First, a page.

Injured Harbor Workers, Passengers & Business Invitees
Compensation for Injured Alaska Harbor Workers, Passengers and Business Invitees
Maritime injuries aren't limited to fisherman and deck hands. There are at least three other categories of people who get injured on ships or on shore, and who can seek compensation for those injuries under general maritime law or personal injury law:
Beard Stacey & Jacobsen, LLP helps injured people in Alaska, Oregon, Washington and across the nation get the money they need and deserve after maritime accidents.
We've been handling serious maritime injury cases for more than 20 years. We know the specialized laws that apply to accidents and injuries in the harbor and at sea. We also know how these accidents can happen. That experience means something when we stand before an insurance company, judge or jury to argue your case.
If you suffered a serious injury while working in the harbor, on a pleasure vessel, or an Alaskan charter boat, contact a maritime attorney at Beard Stacey & Jacobsen, LLP, or call us at 1-866-974-9633.
Anchorage Harbor Longshoremen and Harbor Workers
A longshoreman works on or near the water, loading, unloading and tying up the vessel. A harbor worker works on or near the water and repairs, converts, builds, or breaks apart fishing vessels or ships. Longshoremen and harbor workers are not part of the ship’s crew, instead handling matters related to the vessel from the shore.
If you are a longshoreman or harbor worker injured on the job, your injuries are covered under the Longshore and Harbor Workers’ Compensation Act (LHWCA), a form of federal workers' compensation. Similar to the state work comp benefits system, the longshoreman and harbor workers’ comp system is "no-fault." You do not have to prove that anyone was negligent in causing your injuries; if you were injured on the job, you are covered under the Act.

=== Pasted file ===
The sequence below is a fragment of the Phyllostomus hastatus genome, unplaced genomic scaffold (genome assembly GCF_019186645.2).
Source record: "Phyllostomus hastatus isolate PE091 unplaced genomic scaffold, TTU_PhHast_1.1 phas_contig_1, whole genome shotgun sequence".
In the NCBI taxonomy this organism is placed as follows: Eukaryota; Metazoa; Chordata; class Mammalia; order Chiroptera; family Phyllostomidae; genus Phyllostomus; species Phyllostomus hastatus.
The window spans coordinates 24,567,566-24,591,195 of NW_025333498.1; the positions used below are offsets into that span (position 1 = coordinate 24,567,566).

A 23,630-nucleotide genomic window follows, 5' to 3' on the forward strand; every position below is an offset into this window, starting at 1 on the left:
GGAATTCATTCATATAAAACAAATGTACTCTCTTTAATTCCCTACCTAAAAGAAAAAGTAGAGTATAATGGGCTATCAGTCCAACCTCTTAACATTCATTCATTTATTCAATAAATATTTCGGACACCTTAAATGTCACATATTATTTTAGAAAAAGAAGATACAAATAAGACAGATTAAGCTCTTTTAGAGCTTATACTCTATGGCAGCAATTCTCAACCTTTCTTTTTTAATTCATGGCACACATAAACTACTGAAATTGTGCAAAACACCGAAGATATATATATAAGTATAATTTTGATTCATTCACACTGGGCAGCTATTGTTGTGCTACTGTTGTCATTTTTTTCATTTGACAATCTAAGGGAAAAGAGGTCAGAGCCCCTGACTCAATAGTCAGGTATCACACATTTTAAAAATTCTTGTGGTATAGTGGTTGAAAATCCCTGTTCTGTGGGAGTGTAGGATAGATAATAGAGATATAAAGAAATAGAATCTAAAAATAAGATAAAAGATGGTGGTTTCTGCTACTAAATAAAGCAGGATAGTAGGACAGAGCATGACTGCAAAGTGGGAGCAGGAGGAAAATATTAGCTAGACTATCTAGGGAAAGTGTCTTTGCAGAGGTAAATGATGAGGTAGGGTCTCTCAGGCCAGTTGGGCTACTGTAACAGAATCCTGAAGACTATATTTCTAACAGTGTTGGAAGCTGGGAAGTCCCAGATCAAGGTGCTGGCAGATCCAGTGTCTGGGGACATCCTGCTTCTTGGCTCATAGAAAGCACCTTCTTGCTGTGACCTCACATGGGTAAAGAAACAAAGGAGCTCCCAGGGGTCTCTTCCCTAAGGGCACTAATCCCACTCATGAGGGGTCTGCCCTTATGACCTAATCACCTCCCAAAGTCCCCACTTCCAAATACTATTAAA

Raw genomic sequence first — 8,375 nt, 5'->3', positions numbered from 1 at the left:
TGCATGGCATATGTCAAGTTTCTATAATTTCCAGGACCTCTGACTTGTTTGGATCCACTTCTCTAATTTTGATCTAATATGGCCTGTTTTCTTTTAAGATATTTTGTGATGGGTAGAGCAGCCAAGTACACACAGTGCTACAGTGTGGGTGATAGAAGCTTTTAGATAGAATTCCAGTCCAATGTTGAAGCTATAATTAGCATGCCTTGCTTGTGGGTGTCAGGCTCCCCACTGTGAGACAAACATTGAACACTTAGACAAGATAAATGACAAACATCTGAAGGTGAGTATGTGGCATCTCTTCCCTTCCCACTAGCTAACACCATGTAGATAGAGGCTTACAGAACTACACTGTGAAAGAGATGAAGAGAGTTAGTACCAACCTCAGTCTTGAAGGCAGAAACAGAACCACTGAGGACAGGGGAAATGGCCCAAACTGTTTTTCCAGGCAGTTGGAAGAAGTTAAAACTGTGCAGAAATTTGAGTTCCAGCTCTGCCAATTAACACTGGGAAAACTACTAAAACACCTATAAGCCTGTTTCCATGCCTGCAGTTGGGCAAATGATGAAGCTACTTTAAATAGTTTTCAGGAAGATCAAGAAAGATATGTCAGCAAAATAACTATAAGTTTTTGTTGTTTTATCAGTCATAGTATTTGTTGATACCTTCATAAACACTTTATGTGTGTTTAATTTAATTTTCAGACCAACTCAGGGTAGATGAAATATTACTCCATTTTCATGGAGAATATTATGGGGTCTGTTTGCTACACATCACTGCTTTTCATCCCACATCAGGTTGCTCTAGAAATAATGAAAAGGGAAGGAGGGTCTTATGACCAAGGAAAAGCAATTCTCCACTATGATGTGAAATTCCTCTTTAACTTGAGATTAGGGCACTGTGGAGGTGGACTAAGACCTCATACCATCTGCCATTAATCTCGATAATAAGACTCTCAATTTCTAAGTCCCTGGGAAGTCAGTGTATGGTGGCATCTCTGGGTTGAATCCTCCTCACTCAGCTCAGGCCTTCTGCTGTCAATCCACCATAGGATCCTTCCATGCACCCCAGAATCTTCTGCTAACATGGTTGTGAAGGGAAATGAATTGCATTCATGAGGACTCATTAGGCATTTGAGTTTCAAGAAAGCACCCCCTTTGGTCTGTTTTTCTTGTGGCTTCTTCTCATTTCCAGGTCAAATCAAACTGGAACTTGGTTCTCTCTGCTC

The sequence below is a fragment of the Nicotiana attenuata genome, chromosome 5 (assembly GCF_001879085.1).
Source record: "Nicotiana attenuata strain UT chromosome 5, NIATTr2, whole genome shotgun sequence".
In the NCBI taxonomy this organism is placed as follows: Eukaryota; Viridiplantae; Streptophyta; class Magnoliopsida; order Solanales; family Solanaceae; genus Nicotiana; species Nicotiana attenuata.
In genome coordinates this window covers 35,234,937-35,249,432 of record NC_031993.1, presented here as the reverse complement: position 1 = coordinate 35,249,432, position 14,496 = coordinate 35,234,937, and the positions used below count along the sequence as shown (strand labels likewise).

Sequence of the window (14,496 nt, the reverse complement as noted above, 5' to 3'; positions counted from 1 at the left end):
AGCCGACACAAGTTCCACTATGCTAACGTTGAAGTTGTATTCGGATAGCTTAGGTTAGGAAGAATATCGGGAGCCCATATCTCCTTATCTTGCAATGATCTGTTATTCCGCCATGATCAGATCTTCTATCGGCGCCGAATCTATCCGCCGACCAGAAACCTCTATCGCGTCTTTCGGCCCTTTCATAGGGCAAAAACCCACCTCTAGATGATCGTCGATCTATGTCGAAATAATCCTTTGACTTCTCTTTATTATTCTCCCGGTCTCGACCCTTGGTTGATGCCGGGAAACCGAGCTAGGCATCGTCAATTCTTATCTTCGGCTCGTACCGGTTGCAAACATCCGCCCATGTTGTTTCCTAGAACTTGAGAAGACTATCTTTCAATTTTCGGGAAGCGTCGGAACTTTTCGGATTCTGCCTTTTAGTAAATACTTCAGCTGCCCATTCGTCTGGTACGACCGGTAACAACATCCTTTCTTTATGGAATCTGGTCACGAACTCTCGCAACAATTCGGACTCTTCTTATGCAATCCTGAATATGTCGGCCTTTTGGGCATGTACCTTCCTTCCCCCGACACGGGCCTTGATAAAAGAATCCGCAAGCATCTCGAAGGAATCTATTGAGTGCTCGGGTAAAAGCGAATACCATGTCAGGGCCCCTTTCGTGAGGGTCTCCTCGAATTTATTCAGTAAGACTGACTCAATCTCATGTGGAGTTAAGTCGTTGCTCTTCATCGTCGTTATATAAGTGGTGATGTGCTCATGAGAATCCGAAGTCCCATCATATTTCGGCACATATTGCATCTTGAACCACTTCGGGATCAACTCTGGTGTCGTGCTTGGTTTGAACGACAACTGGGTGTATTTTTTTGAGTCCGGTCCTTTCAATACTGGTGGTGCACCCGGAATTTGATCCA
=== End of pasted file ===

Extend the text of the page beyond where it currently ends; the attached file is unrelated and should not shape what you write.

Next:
However, if your injuries were caused by some negligence on the part of a ship’s owner, you may be able to sue the ship owner for damages in addition to receiving federal workers' comp benefits under the LHWCA. There are some limitations to the ship owner's liability, however. These 905(b) cases are extremely complex and should only be handled by an experienced maritime lawyer.
Paying passengers on a boat or cruise ship can bring a personal injury claim or lawsuit against a ship owner if the vessel owner's negligence caused or contributed to an injury. Your passenger ticket is your contract. Most tickets (contracts) specify a time limit, notification requirements and the location where a lawsuit can be brought. Some might also specify that your case must be heard before an arbitrator, not a judge.
A business invitee is someone who is onboard a vessel in order to conduct business. An example would be a surveyor or an inspector aboard to inspect the vessels. If a business person is injured on a ship because of the negligence of the vessel owner, then he or she may be able to bring a lawsuit under general maritime law.
Do you have an injury claim?
If you were injured as a harbor worker, passenger or business invitee and want to know more about whether you can get compensation for your injuries, contact the Alaska maritime attorneys at Beard Stacey Jacobsen, LLP for your free consultation.